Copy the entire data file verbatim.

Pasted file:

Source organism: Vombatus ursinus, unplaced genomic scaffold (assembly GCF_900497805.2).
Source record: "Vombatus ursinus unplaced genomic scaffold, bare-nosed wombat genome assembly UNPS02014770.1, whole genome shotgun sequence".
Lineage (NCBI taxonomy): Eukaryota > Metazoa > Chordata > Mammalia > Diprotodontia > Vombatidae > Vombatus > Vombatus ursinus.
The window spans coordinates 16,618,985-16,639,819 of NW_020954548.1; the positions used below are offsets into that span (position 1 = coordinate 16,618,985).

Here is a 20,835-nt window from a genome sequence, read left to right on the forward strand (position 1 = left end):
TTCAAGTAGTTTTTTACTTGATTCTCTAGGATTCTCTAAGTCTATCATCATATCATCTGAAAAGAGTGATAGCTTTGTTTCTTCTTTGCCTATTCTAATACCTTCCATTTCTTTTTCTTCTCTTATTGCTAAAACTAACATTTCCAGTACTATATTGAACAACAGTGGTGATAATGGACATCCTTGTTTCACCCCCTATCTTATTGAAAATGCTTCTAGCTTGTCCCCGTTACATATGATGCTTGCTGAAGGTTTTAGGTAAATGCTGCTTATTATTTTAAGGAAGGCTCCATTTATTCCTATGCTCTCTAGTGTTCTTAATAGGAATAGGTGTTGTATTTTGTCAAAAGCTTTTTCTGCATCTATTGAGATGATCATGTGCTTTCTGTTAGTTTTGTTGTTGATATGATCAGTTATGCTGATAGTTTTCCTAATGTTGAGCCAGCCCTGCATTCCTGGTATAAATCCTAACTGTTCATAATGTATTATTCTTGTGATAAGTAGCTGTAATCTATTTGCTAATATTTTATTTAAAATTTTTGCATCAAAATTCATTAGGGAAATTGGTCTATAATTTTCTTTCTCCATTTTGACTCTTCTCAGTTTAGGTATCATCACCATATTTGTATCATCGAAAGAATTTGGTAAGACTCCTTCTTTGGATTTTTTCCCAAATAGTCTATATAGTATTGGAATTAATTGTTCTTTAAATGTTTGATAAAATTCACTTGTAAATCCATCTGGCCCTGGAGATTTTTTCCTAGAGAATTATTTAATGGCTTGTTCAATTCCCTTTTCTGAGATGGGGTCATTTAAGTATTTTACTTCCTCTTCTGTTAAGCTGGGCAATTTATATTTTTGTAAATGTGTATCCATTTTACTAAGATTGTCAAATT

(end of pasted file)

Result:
Source organism: Vombatus ursinus, unplaced genomic scaffold (assembly GCF_900497805.2).
Source record: "Vombatus ursinus unplaced genomic scaffold, bare-nosed wombat genome assembly UNPS02014770.1, whole genome shotgun sequence".
Lineage (NCBI taxonomy): Eukaryota > Metazoa > Chordata > Mammalia > Diprotodontia > Vombatidae > Vombatus > Vombatus ursinus.
The window spans coordinates 16,618,985-16,639,819 of NW_020954548.1; the positions used below are offsets into that span (position 1 = coordinate 16,618,985).

Here is a 20,835-nt window from a genome sequence, read left to right on the forward strand (position 1 = left end):
TTCAAGTAGTTTTTTACTTGATTCTCTAGGATTCTCTAAGTCTATCATCATATCATCTGAAAAGAGTGATAGCTTTGTTTCTTCTTTGCCTATTCTAATACCTTCCATTTCTTTTTCTTCTCTTATTGCTAAAACTAACATTTCCAGTACTATATTGAACAACAGTGGTGATAATGGACATCCTTGTTTCACCCCCTATCTTATTGAAAATGCTTCTAGCTTGTCCCCGTTACATATGATGCTTGCTGAAGGTTTTAGGTAAATGCTGCTTATTATTTTAAGGAAGGCTCCATTTATTCCTATGCTCTCTAGTGTTCTTAATAGGAATAGGTGTTGTATTTTGTCAAAAGCTTTTTCTGCATCTATTGAGATGATCATGTGCTTTCTGTTAGTTTTGTTGTTGATATGATCAGTTATGCTGATAGTTTTCCTAATGTTGAGCCAGCCCTGCATTCCTGGTATAAATCCTAACTGTTCATAATGTATTATTCTTGTGATAAGTAGCTGTAATCTATTTGCTAATATTTTATTTAAAATTTTTGCATCAAAATTCATTAGGGAAATTGGTCTATAATTTTCTTTCTCCATTTTGACTCTTCTCAGTTTAGGTATCATCACCATATTTGTATCATCGAAAGAATTTGGTAAGACTCCTTCTTTGGATTTTTTCCCAAATAGTCTATATAGTATTGGAATTAATTGTTCTTTAAATGTTTGATAAAATTCACTTGTAAATCCATCTGGCCCTGGAGATTTTTTCCTAGAGAATTATTTAATGGCTTGTTCAATTCCCTTTTCTGAGATGGGGTCATTTAAGTATTTTACTTCCTCTTCTGTTAAGCTGGGCAATTTATATTTTTGTAAATGTGTATCCATTTTACTAAGATTGTCAAATT